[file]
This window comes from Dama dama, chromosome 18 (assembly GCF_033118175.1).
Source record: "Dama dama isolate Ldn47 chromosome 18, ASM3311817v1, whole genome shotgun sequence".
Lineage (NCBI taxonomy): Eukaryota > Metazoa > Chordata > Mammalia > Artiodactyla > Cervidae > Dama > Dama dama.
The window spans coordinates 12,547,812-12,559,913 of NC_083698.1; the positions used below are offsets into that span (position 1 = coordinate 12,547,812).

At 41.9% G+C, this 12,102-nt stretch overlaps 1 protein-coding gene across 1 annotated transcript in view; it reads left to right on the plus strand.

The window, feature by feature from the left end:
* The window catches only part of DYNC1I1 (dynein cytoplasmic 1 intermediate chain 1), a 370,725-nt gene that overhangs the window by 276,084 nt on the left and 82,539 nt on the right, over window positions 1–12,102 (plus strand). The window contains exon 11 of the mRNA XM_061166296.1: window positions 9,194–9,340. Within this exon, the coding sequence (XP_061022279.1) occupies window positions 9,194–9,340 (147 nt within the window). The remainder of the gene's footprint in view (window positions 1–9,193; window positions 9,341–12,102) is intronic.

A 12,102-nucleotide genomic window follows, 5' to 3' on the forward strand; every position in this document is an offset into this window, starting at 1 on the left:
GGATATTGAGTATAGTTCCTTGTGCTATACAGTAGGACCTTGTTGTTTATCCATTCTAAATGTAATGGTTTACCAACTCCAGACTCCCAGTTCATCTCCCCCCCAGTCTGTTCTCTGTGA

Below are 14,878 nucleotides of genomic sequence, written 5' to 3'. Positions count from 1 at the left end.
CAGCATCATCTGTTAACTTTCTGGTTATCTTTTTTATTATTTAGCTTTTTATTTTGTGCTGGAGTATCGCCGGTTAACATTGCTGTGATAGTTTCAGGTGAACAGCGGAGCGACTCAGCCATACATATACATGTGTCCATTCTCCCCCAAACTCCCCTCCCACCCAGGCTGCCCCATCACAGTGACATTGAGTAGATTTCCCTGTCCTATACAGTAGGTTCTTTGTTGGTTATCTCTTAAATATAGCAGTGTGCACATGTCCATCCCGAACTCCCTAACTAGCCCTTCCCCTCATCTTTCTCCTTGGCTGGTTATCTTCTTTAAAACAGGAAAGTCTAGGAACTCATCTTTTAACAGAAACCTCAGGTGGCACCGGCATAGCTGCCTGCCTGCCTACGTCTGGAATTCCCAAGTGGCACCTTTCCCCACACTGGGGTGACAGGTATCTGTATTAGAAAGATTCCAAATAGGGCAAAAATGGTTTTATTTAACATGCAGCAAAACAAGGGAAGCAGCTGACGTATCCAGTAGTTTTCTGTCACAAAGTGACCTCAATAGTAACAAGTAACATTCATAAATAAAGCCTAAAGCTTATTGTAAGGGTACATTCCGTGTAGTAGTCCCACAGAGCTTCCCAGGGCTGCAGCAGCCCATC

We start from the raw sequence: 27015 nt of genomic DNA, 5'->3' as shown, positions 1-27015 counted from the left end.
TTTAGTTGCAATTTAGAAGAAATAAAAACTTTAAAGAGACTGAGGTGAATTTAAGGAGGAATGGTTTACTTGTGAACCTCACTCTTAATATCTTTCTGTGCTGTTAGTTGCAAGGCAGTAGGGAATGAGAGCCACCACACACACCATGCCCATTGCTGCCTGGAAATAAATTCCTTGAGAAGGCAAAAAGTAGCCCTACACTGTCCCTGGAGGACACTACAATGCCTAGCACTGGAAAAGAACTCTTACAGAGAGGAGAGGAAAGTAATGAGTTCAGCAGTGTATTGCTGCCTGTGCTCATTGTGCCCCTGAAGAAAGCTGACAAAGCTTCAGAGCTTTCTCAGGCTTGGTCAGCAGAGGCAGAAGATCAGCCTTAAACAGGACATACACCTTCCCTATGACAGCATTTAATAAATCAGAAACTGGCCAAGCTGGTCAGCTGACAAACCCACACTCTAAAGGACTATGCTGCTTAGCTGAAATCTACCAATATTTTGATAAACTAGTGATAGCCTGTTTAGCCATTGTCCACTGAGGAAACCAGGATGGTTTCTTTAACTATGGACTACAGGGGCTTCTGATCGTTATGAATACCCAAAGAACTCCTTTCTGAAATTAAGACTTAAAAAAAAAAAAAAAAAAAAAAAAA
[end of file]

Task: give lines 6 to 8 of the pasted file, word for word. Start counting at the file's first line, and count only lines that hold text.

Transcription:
The window, feature by feature from the left end:
* The window catches only part of DYNC1I1 (dynein cytoplasmic 1 intermediate chain 1), a 370,725-nt gene that overhangs the window by 276,084 nt on the left and 82,539 nt on the right, over window positions 1–12,102 (plus strand). The window contains exon 11 of the mRNA XM_061166296.1: window positions 9,194–9,340. Within this exon, the coding sequence (XP_061022279.1) occupies window positions 9,194–9,340 (147 nt within the window). The remainder of the gene's footprint in view (window positions 1–9,193; window positions 9,341–12,102) is intronic.

A 12,102-nucleotide genomic window follows, 5' to 3' on the forward strand; every position in this document is an offset into this window, starting at 1 on the left: